A friend recently asked me about my experience with EL-84 amps and I decided now was as good as time as any to document them in an article.
The ubiquitous EL84 (American designation 6BQ5) was developed by Philips in 1953 and introduced to market by Mullard by 1954. The latest in a series of miniature output pentodes developed by Philips, its lineage stems from the superb EL11 and EL3N tubes of the pre-war period. Indeed, at that time Philips was the largest patent holder in Europe, and their engineers were on the bleeding edge of advancing vacuum tube technology. We still see plenty of the EL84 today, likely due to its introduction at the beginning of the 'golden era' of hi-fi, as well as its popularity in guitar amps dating back to the 'British Invasion' of the 1960s.
Readers can enjoy an entertaining although politically incorrect commercial from Telefunken below, where the pre-war output pentodes are depicted as sickly and distorting the sound, while the brand new miniature finger lamps such as the EL84 and its cousin EL95 make sweet music.
My own experience
I can safely say I have never heard an EL84 amp I didn't like (at the least). Within its power envelope it bridges the gap nicely between flea power triodes and beefier output pentodes such as the EL34 and 6L6. A pair of original Telefunken EL84s reside in my 1956 Opus 6 radio. In general, this tube can be characterized as having a sweet and honest tone, plenty of 'snap', and pretty good bandwidth. It does not sound as 'big' in scale or dynamics as larger envelope pentodes such as the EL34, but with efficient enough speakers it certainly gets close.
Speaking of power envelope, here are some examples of what this tube can do in common configurations:
- Class A SE (triode-connected): ~2 watts
- Class A SE (pentode-connected): ~4 watts
- Class AB PP (pentode-connected pair): ~10 watts
- Class AB PP (ultralinear connected pair): ~8 watts
I have actually owned two HF81s, the first one I kept original but it always had some sort of hum or noise issue so I eventually sold it. The second time around, I decided to go 'all-out' and send the unit in for a 'restoration'. This was a painful lesson learned as after I got it back it never quite sounded the same, most of the magic was gone.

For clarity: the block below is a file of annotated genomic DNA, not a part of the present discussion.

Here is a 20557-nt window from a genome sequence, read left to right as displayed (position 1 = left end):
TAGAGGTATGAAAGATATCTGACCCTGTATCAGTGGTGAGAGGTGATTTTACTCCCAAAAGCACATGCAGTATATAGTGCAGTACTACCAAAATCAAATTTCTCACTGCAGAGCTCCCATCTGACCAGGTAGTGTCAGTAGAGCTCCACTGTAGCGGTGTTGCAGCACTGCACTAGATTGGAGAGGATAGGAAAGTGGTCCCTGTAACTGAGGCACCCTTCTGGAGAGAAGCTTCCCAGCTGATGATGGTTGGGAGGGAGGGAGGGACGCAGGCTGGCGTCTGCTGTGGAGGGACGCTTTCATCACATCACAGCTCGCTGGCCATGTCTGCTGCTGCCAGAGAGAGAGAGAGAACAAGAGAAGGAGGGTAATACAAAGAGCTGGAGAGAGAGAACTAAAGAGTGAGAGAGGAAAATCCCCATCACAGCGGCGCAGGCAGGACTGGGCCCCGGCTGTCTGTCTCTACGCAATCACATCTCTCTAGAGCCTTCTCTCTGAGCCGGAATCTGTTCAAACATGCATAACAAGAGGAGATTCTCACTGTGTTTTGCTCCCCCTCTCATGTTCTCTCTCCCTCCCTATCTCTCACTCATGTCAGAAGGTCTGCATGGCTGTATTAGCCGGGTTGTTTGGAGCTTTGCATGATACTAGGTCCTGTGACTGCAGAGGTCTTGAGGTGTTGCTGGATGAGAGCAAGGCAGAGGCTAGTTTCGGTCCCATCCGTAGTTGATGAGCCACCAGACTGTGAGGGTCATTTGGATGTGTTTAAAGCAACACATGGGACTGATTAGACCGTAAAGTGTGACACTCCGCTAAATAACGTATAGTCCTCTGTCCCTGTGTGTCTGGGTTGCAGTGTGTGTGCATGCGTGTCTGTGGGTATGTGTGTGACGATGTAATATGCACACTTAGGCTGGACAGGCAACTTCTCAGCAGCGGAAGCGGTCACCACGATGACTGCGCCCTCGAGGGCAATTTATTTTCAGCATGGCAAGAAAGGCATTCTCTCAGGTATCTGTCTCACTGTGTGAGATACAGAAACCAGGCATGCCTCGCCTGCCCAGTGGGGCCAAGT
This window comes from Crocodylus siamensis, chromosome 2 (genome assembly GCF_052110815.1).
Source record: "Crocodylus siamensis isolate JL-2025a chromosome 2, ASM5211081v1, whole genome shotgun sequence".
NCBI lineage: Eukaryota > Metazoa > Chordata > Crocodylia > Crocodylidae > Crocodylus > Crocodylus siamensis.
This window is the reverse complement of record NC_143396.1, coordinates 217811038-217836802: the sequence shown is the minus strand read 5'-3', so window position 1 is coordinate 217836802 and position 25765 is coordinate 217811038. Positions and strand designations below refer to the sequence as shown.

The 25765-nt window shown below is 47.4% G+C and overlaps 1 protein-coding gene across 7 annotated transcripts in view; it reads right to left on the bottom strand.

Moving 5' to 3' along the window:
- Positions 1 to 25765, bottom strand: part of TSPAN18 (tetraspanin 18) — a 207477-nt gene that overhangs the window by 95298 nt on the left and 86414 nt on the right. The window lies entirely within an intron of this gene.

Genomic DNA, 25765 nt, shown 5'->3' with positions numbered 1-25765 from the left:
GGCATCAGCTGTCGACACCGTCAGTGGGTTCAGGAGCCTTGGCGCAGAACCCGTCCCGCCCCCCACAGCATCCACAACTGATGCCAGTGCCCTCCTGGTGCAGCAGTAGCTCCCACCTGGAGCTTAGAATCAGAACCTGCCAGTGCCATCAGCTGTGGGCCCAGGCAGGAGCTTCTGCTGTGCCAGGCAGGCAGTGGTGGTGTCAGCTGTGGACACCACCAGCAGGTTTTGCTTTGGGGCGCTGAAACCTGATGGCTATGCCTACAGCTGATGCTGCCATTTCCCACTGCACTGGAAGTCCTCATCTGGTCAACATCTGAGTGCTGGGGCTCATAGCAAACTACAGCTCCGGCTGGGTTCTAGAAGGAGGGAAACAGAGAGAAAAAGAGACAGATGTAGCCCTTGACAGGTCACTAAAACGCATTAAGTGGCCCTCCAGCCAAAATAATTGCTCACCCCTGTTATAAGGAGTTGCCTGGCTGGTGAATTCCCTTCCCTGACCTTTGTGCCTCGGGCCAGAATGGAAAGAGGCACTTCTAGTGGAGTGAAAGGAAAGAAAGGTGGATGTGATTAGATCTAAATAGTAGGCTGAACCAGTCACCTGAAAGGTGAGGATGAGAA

Pros of the Eico include an excellent line and phono section. Cons include a poorly implemented balance control and flimsy RCA input jacks. Build quality will vary depending on if the unit was factory-assembled or made from a kit. With 4 EL84s, 4 12AX7s, 2 12AU7s and 2 EZ81s, the unit is also very costly to refit with tubes. The original Eico labelled Mullards are sublime but difficult to come by. I mostly agree with the rave reviews this amplifier receives, it has presence and tone in spades.
This is (was?) another sleeper amp found in Grundig stereo consoles of the 1960s. It is a simple circuit with high quality parts, including German-made transformers of outstanding quality. More information can be found on the Tube-Classics site here.
|Grundig NF20 sits atop EMI 319 speakers|
It will require at the minimum some work to incorporate into a modern system. I have seen some add RCAs and binding posts, while others made pigtail adapters to use the existing German DIN connections for signal in & out. Restorations should be conducted with careful selection of parts to not disturb the sound character of the amp.
I managed to find one of these that had already been restored at a very good price, including a contingent of original Valvo EL84s and 12AX7s. While it was modified to include a volume control, I find it sounds best with an active pre-amp to provide more drive. This amplifier does sound a little better than the Eico, but it is an apples to oranges comparison.
Chapman Model 305
|Chapman 305 Stereo Amp|
The 305 employs the EL84s in an ultralinear configuration, using transformers from the British firm Partridge. I was very lucky to find an export version of this amplifier that has a 120V mains transformer, as the very few I located through online searches always showed a 240V primary.
This is, overall, the 'finest' amplifier I have yet owned. The Partridge transformers deserve their reputation as this amp delivers a very open and honest presentation of music. Because of how rare it is, I am not sure how much good it will do to heap sonic praise upon it. I will just say that the gentleman I purchased the amp from said this: "Leak had the name, but Chapman had the sound".
|A very cute RH-84 build|
There are a few more modern examples, such as the Music Reference RM-10, Quicksilver Audio Integrated and Leben CS-300, though my gut tells me they won't hold a candle to the vintage amps. I also had the opportunity to hear a Beard P-35 which can still be found second-hand in the UK/EU sometimes. The Beard is nicely made and has multiple push-pull pairs of EL84s for less efficient speakers.People also discovered the EL84 amplifier circuits from Akai and Sony reel-to-reel machines. While the transformers from these machines are often harvested for other SET builds, many have found success creating modern SEP amps around them, such as the RH-84. Other single-ended examples include the Decware SE84 and Almarro A205A. I know doctorjohn has a lot of EL84 experience so hopefully he can chime in with some models I missed.
In terms of the tubes themselves, the answer of the 'best' is quite simple, West European made in the 50s: Mullard, Telefunken, Siemens, Valvo, Philips Miniwatt. Perhaps not worth splurging on these for a Magnavox console amp, but something to consider if you have one of the amplifiers listed above.